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So far ajc has created 21 blog entries.

Federal Reserve U-Turn and the Phillips Curve

In February 2019, the US Federal Reserve stopped worrying about inflation that might come from economic growth (and reduced unemployment) and instead focused on the possibility of stagnant growth. That shift in focus led the Fed to stop talking about raising interest rates to reduce inflation, and instead talk [...]

Federal Reserve U-Turn and the Phillips Curve2020-05-10T09:57:21-04:00

Arguing for Free Trade in a Post-Trump World

Anti-trade and anti-globalization positions helped elect Donald Trump, and economists' traditional arguments for free trade are being ignored. In fairness to the anti-traders, the outcomes of extended trade (especially with China) have left many workers in manufacturing worse off. In teaching about the gains from trade, how do we [...]

Arguing for Free Trade in a Post-Trump World2020-05-07T15:52:50-04:00

More Potato Chip Deficit Forecasts

Justin Trudeau and the Liberals were elected on an economic platform that included running deficits to finance infrastructure during a period of slow growth and low borrowing costs. In a Globe & Mail column, Jeffrey Simpson reviews the causes of slow growth, and recognizes the legitimate economic argument for federal [...]

More Potato Chip Deficit Forecasts2020-05-09T10:38:48-04:00

Do Higher Minimum Wages Benefit Workers AND Employers?

Andrew Jackson, of the Broadbent Institute, argues in a Huffington Post article that the recent increase in Alberta's minimum wage to $12.20 (on a path to $15 in 2018) not only benefits workers, but also employers. He presents the cons and pros of minimum wages, including a claim by the [...]

Do Higher Minimum Wages Benefit Workers AND Employers?2020-05-09T10:37:28-04:00

“But I Studied Hard … and Only Got a C!”

In the Spring 2016 issue of The Teaching Economist, William McEachern describe a familiar office hours scenario following the first term test of introductory economics: They tell us they “studied hard.” They came to class, took notes, read the textbook, and highlighted key passages. They even reread class notes [...]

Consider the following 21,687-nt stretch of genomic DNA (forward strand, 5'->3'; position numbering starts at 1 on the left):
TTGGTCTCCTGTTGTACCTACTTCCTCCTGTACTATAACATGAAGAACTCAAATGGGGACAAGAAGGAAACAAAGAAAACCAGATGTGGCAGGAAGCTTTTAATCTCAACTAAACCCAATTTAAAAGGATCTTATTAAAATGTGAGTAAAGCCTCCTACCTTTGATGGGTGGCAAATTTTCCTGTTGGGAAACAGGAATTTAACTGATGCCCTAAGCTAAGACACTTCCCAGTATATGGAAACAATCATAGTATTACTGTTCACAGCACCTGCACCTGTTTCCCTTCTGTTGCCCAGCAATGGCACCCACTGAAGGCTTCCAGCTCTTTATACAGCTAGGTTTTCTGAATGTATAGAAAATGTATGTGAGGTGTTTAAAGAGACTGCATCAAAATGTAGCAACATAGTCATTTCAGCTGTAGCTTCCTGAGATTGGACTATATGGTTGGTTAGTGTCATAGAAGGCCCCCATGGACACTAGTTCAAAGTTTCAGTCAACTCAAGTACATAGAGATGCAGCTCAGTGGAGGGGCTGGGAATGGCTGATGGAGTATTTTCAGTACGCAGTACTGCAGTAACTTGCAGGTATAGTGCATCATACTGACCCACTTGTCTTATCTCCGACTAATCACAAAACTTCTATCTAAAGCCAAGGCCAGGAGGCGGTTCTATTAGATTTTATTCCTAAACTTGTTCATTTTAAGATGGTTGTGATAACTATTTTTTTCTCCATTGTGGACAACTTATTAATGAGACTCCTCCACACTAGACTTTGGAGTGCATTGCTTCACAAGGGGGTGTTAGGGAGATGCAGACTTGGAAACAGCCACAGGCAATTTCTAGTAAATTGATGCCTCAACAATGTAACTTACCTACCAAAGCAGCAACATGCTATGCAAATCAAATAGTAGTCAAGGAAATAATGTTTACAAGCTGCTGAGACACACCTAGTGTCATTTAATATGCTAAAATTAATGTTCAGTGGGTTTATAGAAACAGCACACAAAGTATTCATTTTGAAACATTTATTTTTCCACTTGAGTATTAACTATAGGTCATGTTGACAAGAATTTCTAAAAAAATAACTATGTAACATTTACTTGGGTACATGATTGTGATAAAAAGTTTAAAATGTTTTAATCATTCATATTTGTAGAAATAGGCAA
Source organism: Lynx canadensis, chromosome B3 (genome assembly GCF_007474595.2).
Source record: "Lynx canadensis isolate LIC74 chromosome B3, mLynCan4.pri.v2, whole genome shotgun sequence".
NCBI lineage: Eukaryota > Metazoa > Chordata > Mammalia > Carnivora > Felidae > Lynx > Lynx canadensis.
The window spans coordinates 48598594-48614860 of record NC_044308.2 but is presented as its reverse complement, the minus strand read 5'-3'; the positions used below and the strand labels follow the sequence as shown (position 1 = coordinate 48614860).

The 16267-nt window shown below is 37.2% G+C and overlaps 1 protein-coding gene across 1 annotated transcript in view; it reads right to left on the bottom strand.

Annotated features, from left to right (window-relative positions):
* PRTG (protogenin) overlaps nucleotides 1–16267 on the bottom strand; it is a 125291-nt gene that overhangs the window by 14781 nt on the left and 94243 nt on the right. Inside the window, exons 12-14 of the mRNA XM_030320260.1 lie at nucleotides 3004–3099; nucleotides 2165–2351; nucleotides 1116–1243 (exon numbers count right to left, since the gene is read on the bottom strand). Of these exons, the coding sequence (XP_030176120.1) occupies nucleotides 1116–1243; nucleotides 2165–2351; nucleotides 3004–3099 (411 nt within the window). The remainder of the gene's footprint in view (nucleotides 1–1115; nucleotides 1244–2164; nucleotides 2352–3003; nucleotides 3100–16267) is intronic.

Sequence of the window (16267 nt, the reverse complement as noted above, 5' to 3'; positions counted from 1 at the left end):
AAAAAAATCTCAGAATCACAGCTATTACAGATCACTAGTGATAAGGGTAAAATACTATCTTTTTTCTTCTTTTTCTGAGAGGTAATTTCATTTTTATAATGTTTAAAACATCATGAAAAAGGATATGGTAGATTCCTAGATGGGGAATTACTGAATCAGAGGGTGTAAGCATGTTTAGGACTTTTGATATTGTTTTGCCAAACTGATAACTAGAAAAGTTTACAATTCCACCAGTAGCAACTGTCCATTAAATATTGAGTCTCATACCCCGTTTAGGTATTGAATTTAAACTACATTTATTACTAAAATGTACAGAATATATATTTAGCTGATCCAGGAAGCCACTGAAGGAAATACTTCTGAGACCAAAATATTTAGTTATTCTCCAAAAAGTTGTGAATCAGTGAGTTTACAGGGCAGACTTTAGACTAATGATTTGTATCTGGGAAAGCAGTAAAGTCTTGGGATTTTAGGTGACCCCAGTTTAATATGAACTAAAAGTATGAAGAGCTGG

“But I Studied Hard … and Only Got a C!”2020-05-09T10:49:44-04:00

The High Cost of Driving: Putting A Price on Traffic

Here is an interview CBC did with Prof. Chris Ragan of McGill, Chair of the EcoFiscal Commission. There are great issues of negative externalities, and how people ignore the opportunity costs of being stuck in traffic. The question is, is it worth paying tolls if it buys us more time [...]

The High Cost of Driving: Putting A Price on Traffic2020-05-09T10:54:01-04:00

Will Mobile Phone Rates Fall as Shaw Buys Wind Mobile ?

The Globe & Mail reported that Shaw Communications is buying Wind Mobile in  a $1.6 billion deal. Primarily a cable and telecommunications company, Shaw wants to compete in the mobile phone business.  Share prices of the big 3 wireless provider -- BCE, Rogers, Telus -- fell on the news, anticipating that [...]

Will Mobile Phone Rates Fall as Shaw Buys Wind Mobile ?2016-05-03T14:45:49-04:00

How Elasticity Helps AirBnB Owners Make More Money

The Toronto Star reported on a startup called Beyond Pricing that is helping AirBnB owners increase revenues from their short-term rentals by figuring out the highest price they can charge. The company using a dynamic pricing algorithm like those used by airlines and hotels that raises prices when demand [...]

How Elasticity Helps AirBnB Owners Make More Money2020-05-09T10:55:29-04:00

Bell Pays $1.25 million Penalty for Fake Online Reviews